Currently, many users use multiple computing devices, such as their home computer, work computer, laptop computer, and so forth. Oftentimes, users install the same applications on these devices, customizing these applications on each of the devices to their particular preferences. However, this can lead to user frustration because users are typically required to perform the same application customization on each of the multiple devices.

SUMMARY

This Summary is provided to introduce a selection of concepts in a simplified form that are further described below in the Detailed Description. This Summary is not intended to identify key features or essential features of the claimed subject matter, nor is it intended to be used to limit the scope of the claimed subject matter.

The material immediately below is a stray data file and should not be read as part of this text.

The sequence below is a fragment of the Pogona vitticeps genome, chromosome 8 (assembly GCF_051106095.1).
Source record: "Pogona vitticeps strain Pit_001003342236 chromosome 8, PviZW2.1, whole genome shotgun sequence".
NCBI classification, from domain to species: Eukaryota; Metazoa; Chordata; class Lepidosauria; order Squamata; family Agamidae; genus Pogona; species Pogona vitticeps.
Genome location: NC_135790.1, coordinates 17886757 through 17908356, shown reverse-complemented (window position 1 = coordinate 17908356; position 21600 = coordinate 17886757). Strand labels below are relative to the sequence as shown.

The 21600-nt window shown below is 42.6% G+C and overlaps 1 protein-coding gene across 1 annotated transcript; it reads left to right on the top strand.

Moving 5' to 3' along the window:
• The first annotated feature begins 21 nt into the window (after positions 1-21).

In accordance with one or more aspects, a history of application setting changes on a first computing device is monitored. In response to identification of a first change to application settings on the first computing device, the first change is added to a synchronization communication module for communication to one or more additional computing devices. In response to identification of a second change to application settings on a second device of the one or more additional computing devices, the second change is added to the history of application setting changes and is also incorporated into the application settings on the first computing device.